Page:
Most of you know, if you give money to good works (or tax-deductible works, anyway), you can save a lot of money in taxes by giving appreciated securities instead.
Not only do you get the tax deduction for the gift, you avoid the capital gains tax that otherwise would have been due. In the case of a stock you bought for $4,000 that’s now worth $13,500, you could save $2,660 (28% federal tax on the $9,500 gain), and possibly some local income tax savings as well, by giving the stock instead of cash.
But, as I’ve noted elsewhere, be careful:
- Be certain to have your broker transfer the stock to the charity before she sells it and sends the charity the proceeds. If the stock is held in your name when it’s sold, you pay the tax.
- Be certain you’ve held the shares (or the building, or the van Gogh) at least a year and a day, or the IRS will allow you to deduct only your original cost.
Of course, this doesn’t make sense for small gifts. Apart from the hassle, the commission a charity would have to pay to sell $250 or $500 worth of Microsoft could easily eat up 10% or 15% of the gift. But — as I’ve also noted elsewhere before — if you’re someone who likes to give $250 or $500 a year to several different charities, there’s a solution:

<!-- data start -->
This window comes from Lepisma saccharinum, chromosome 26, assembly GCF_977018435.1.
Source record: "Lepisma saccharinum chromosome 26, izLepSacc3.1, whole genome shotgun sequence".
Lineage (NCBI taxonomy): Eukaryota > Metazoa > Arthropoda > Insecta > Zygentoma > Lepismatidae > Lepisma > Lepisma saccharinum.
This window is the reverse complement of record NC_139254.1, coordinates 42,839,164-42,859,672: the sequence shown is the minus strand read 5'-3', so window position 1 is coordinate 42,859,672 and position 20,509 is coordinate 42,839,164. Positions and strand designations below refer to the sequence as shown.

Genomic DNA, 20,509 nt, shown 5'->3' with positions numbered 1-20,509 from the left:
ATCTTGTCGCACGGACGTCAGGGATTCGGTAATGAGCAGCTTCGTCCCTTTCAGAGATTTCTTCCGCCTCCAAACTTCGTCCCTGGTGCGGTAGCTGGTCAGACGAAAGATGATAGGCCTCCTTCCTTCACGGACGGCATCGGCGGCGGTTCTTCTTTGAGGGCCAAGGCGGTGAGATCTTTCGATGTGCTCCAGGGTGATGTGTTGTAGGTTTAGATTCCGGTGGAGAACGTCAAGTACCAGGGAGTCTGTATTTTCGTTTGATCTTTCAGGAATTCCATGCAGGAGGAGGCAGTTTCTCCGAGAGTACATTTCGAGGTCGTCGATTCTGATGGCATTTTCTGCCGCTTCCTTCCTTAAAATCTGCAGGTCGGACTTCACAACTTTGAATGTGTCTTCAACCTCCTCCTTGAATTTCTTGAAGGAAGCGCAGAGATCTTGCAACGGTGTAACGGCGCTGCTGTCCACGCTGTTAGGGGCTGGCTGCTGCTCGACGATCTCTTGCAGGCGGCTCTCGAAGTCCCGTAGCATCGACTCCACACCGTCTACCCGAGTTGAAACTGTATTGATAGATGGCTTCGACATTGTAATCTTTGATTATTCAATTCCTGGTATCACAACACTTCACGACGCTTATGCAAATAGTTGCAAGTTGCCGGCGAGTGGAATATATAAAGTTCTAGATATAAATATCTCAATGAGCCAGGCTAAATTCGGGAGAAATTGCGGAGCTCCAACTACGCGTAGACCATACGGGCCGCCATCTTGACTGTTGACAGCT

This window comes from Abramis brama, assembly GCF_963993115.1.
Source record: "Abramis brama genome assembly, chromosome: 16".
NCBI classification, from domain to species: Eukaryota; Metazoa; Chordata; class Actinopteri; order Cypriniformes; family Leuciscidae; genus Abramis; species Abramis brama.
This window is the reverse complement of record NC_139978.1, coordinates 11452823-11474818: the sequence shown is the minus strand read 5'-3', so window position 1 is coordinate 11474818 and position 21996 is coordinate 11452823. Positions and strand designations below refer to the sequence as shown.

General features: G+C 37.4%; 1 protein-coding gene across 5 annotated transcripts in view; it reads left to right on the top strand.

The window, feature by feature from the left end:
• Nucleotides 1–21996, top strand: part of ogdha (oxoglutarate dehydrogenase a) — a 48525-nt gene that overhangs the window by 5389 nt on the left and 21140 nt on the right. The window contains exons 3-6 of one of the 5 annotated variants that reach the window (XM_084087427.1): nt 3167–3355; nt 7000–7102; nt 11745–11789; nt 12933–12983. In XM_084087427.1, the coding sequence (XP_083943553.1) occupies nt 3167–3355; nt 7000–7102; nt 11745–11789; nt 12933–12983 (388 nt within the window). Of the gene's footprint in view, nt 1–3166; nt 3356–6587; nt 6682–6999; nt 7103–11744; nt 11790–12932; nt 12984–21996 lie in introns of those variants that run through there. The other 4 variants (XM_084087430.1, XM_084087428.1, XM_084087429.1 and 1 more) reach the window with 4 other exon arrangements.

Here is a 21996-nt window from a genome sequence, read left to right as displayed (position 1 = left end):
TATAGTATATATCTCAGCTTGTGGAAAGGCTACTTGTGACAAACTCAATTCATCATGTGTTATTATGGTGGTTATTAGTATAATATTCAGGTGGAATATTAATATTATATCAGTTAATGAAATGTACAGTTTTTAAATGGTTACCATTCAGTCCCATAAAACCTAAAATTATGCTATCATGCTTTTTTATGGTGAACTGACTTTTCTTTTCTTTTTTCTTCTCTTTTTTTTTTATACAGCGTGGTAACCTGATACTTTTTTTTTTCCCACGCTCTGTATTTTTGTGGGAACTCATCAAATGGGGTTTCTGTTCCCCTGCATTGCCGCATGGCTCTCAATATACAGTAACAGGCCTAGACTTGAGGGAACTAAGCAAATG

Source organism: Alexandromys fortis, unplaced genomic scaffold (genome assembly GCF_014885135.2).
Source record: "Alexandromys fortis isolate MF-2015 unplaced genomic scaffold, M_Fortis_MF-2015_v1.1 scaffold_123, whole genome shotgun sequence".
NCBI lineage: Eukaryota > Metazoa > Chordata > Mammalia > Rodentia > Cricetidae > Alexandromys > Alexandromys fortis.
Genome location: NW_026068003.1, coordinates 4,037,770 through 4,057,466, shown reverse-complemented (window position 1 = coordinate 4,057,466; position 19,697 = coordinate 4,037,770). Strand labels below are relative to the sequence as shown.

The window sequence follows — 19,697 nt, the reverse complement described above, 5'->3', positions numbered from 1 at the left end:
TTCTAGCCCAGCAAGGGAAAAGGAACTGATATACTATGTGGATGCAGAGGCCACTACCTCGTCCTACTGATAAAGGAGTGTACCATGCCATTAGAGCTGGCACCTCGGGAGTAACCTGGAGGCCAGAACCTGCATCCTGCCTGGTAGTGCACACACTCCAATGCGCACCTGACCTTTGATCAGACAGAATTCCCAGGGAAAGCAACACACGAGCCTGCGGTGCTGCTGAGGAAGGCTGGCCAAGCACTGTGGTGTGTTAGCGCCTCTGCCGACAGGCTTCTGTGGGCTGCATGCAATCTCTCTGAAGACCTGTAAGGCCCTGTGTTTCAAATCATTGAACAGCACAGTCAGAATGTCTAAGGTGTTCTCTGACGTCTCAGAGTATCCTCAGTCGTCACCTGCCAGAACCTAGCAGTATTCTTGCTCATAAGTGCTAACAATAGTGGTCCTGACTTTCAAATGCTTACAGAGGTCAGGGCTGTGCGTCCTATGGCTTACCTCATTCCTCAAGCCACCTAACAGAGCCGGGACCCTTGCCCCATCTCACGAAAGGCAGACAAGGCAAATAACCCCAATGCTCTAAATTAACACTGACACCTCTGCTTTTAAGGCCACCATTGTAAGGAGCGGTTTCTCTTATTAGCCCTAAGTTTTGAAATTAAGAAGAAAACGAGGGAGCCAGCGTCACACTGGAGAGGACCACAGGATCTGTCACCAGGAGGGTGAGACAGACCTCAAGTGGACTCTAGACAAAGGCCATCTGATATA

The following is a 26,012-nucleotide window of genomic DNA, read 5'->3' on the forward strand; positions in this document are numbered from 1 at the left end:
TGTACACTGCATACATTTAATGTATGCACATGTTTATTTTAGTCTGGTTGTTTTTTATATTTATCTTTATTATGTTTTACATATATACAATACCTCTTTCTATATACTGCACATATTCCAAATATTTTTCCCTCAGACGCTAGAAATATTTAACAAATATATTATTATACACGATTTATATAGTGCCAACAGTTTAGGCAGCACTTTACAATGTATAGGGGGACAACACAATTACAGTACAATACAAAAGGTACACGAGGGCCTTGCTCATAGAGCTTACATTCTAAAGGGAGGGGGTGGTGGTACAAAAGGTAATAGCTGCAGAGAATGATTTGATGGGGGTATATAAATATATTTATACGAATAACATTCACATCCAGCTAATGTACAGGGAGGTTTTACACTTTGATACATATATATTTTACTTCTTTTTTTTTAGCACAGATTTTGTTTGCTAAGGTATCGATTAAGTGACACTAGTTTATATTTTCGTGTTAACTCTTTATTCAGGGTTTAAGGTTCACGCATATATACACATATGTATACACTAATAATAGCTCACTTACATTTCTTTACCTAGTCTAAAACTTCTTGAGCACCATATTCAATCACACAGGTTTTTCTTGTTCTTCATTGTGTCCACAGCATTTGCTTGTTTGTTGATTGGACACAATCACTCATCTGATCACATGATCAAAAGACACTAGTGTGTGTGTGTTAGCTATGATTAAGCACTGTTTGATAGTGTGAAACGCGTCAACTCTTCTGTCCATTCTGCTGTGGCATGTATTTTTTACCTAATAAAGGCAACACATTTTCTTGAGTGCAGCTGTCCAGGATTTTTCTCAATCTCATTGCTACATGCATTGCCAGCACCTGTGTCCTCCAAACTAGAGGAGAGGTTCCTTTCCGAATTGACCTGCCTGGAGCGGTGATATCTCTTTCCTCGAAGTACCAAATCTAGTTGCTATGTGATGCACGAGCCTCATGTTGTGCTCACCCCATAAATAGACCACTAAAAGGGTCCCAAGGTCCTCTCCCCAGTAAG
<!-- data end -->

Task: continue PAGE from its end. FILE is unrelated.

Open an account with the Fidelity Investments Charitable Gift Fund (800-682-4438). Transfer your $13,500 worth of stock to that account, for which you get an immediate charitable deduction, just as if you’d given it to the Red Cross. Then, from time to time, mail or fax instructions to Fidelity. They’ll send out checks on your behalf as small as $250, investing the balance in the meantime in your choice of four different kinds of funds — so you may have even more to give away than you planned.
It’s the poor man’s way to set up a charitable foundation — the Ford Foundation, the Rockefeller Foundation, and now Your Foundation. Almost.
Tomorrow: Charity and Your IRA
Quote of the Day
Yap islanders ... use special kinds of stones as money. ... Some of them are too large to move, but everyone knows who owns them.~James S. Duesenberry (Money and Credit: Impact and Control)
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